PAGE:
Stop and think about that for a second, because this is hugely important: for an employee, income and expenses are additive. You just sum up all the income, subtract all the expenses, and that’s how much money you have left. For a gambler, profit and loss are multiplicative – you take your starting bankroll, multiply by all the profits (5% profit would be a multiplier of 1.05) and losses( 4% loss would be a multiplier of 0.96) , and that’s how much money you end up with.
Now we get to Kelly’s observation: things that maximize expectation in an additive way fail to maximize expectation in a multiplicative way. In other words, nearly everything you’ve ever learned about expectation math (including what I’ve previously written) is very subtly wrong. If you look at the old expectation article, you’ll notice that what we did is average the various outcomes of a bet weighted by likelihood to get our expectation. That’s all well and good if you’re thinking about gains and losses in an additive way since averaging inherently involves adding. But it’s not so good from the gambling perspective where wins and losses multiply. So Kelly suggested an alternative, indeed a criterion for placing bets:
Gamblers should choose a play that maximizes the likelihood-weighted average of the logarithm of the possible results
Now that’s a mouthful! I know most people have an innate aversion to logarithms, but I hope you’ll stick with me on this, because I think this may be the most important concept in gambling. It certainly makes the top 5. If you’ve forgotten about exponents and logarithms, I suggest you read up here or do a little reading elsewhere before we go on.
Now that you’re refreshed on logarithm properties, I want to remind you of one in particular: adding logarithms is like multiplying numbers. That’s property 1. in the “Properties of Logarithms” section, on the right hand side, in the PDF I linked you to above. Now Kelly’s Criterion should make more sense – when you want to average a bunch of things (which inherently involves addition), but the things you want to average are multiplicative instead of additive in nature, use their logarithms instead. Since multiplying is like adding logarithms, you can now happily average the logs. For the math geeks out there this is in essence the same concept as taking a weighted geometric mean.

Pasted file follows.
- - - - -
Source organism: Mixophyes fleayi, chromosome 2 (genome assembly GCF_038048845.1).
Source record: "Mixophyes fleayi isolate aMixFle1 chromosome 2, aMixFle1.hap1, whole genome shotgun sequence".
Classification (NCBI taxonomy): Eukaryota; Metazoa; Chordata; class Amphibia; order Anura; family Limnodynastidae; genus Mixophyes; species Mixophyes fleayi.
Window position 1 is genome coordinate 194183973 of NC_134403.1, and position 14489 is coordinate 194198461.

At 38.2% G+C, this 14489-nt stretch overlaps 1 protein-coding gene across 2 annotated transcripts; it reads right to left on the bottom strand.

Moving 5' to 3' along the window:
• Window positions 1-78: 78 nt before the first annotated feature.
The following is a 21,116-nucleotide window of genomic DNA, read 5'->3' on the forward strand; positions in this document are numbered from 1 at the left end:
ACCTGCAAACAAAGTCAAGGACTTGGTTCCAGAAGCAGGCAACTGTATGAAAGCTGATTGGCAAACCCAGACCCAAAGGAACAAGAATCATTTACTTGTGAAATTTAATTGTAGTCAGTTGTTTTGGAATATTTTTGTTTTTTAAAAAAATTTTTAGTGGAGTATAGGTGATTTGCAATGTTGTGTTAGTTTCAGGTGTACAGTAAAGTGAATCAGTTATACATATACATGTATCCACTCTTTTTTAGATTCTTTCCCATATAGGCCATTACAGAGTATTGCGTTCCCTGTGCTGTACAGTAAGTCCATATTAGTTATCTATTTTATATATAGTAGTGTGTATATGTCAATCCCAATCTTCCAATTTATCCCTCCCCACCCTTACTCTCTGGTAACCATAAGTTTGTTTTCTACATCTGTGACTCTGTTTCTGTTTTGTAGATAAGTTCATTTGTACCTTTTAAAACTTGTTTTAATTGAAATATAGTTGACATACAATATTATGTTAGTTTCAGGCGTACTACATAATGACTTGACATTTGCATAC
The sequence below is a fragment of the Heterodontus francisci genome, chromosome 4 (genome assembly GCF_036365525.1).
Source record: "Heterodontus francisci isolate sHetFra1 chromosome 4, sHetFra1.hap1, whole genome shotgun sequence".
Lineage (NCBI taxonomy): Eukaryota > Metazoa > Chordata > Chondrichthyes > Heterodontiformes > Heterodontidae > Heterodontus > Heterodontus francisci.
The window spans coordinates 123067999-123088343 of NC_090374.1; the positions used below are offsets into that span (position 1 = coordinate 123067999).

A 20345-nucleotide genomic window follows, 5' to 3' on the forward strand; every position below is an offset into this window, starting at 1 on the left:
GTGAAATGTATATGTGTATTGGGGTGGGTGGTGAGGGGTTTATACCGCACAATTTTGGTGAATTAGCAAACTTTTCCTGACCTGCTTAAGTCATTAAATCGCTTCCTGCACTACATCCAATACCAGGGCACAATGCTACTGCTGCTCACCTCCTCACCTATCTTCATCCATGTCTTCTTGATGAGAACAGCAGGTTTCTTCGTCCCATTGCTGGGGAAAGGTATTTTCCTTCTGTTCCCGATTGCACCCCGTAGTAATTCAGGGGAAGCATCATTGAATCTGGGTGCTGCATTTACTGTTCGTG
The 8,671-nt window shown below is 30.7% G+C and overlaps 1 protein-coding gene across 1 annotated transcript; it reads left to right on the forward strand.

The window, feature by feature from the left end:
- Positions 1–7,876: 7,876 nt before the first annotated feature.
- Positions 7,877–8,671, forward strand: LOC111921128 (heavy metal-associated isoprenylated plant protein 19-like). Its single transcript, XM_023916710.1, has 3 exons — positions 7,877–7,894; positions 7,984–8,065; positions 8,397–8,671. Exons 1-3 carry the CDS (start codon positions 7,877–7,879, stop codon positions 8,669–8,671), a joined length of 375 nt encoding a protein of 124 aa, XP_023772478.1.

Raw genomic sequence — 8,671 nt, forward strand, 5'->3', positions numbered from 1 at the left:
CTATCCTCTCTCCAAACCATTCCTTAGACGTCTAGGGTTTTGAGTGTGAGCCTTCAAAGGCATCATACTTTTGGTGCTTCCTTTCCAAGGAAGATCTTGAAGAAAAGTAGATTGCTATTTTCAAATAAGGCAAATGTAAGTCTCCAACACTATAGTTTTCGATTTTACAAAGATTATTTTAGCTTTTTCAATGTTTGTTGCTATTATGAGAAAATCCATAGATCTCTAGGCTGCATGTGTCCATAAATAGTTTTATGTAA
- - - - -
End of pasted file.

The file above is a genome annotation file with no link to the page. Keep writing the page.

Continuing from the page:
Some Examples & Avoiding Going Broke
Let’s try to put the Kelly Criterion into practice and see how it differs from raw expectation. Suppose we have the following gamble: we put in $1, and have 1:1 odds of getting paid $4. The rest of the time we get nothing. This gamble scales – we can put in as many $ at once as we like and get paid proportionally, and is repeatable. Clearly this is a license to print money – the expectation is that we get out $2 for every $1 we put in, netting out a $1 win on average. So how much of our bankroll should we wager every time – let’s say our bankroll is $1000?